Saving money is especially difficult as the cost of living rises, and it can often be difficult to discipline oneself to not spend. However, all is not lost when it comes to taking action, and not all progress has to come from tightening one’s belt. The financial comparison website Lending Expert has looked into ways a person will be able to boost their bank balance.
This can be done between now and the New Year, meaning some Britons will even see changes in their back pocket by Christmas.
The first course of action is looking into making a switch when it comes to a bank account – which can end up as fairly lucrative.
Aside from another bank potentially having better benefits or perks, some providers are currently offering switching incentives to Britons.
Santander is offering £130 cash back to switch, while NatWest is among one of the banks offering £100 to make the change.
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Some of these are free and can give Britons a helping hand when it comes to tracking their income and expenditure to leave more in their pocket each month.
And in a similar sense, when it comes to money management, a credit card could be an appropriate course of action for many.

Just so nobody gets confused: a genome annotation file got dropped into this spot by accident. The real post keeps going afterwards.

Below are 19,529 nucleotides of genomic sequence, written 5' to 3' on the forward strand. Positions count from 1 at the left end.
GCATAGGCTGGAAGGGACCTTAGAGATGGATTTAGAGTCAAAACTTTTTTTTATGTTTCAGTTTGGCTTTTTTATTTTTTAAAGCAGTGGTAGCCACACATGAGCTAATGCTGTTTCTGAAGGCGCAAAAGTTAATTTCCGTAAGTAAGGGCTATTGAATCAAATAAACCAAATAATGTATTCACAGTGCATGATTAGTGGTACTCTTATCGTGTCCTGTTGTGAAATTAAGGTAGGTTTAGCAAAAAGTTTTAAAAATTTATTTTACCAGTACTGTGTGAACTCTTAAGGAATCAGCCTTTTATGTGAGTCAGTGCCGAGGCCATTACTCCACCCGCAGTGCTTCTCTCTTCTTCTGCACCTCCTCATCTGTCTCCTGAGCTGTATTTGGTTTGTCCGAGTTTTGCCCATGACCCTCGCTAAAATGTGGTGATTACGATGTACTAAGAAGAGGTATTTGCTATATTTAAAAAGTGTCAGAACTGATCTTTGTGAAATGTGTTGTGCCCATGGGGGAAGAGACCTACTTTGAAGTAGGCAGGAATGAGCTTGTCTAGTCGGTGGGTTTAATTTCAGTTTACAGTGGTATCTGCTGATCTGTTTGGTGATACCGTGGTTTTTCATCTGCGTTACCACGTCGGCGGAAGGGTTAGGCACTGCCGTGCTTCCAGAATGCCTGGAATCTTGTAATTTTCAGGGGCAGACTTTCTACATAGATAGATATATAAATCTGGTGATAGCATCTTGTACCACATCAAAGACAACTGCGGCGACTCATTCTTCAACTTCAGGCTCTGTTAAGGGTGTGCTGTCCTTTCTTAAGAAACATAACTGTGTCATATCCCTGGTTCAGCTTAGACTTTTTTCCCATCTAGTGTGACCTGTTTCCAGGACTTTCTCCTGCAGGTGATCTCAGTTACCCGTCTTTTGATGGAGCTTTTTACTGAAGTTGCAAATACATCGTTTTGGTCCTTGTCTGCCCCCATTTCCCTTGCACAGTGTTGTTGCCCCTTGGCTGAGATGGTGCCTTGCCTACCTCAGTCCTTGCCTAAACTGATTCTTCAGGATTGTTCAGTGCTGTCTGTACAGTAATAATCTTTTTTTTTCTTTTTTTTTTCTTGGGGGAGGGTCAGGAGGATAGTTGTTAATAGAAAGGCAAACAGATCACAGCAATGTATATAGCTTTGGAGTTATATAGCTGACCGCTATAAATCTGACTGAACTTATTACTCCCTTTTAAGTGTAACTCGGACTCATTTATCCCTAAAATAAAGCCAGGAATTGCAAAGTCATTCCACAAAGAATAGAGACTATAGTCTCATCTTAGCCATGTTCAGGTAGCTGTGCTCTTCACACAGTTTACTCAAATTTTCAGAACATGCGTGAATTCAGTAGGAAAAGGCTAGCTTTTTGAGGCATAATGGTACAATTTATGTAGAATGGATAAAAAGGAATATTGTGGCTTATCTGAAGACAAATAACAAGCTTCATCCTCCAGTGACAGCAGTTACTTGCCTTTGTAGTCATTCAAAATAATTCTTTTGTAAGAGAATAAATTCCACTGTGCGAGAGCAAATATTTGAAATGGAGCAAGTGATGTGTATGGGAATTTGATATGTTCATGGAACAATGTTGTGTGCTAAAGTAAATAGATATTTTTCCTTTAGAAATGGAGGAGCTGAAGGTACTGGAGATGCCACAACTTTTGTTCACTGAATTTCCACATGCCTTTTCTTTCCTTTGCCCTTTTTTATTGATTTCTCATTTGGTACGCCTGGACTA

Some of these offer cashback options which could be key for those hitting the shops for Christmas presents and food, while others offer points for shopping in certain stores.
However, it is always important to pay a credit card off in full to avoid spiralling debt.
Finally, the Christmas season may also be a good excuse to make a dent in cleaning around the house.
This could unearth a myriad of items such as clothes, furniture and tech that a person no longer has any use for.
Once identified, these items can be sold on websites such as eBay, Gumtree or Facebook Marketplace.
According to the advice, people could easily pocket £50 to £100 or even more, simply for just a few hours of their time in making an inventory of old possessions.
David Beard, CEO at LendingExpert.co.uk, said: “The recent rise in costs of food, gas, childcare, fuel and rail fares means many families are wondering where the money for Christmas will come from, with many plunging themselves in unmanageable levels of debt to afford the additional cost of Christmas.
“With a bit of effort, there are ways to earn extra cash in the run-up to the expensive season.
“It’s important not to overstretch yourself this year in the name of Santa. Remember things like National Insurance and Council Tax will be going up next year too.
“You need to be budgeting for an expensive year ahead so think twice before splurging.”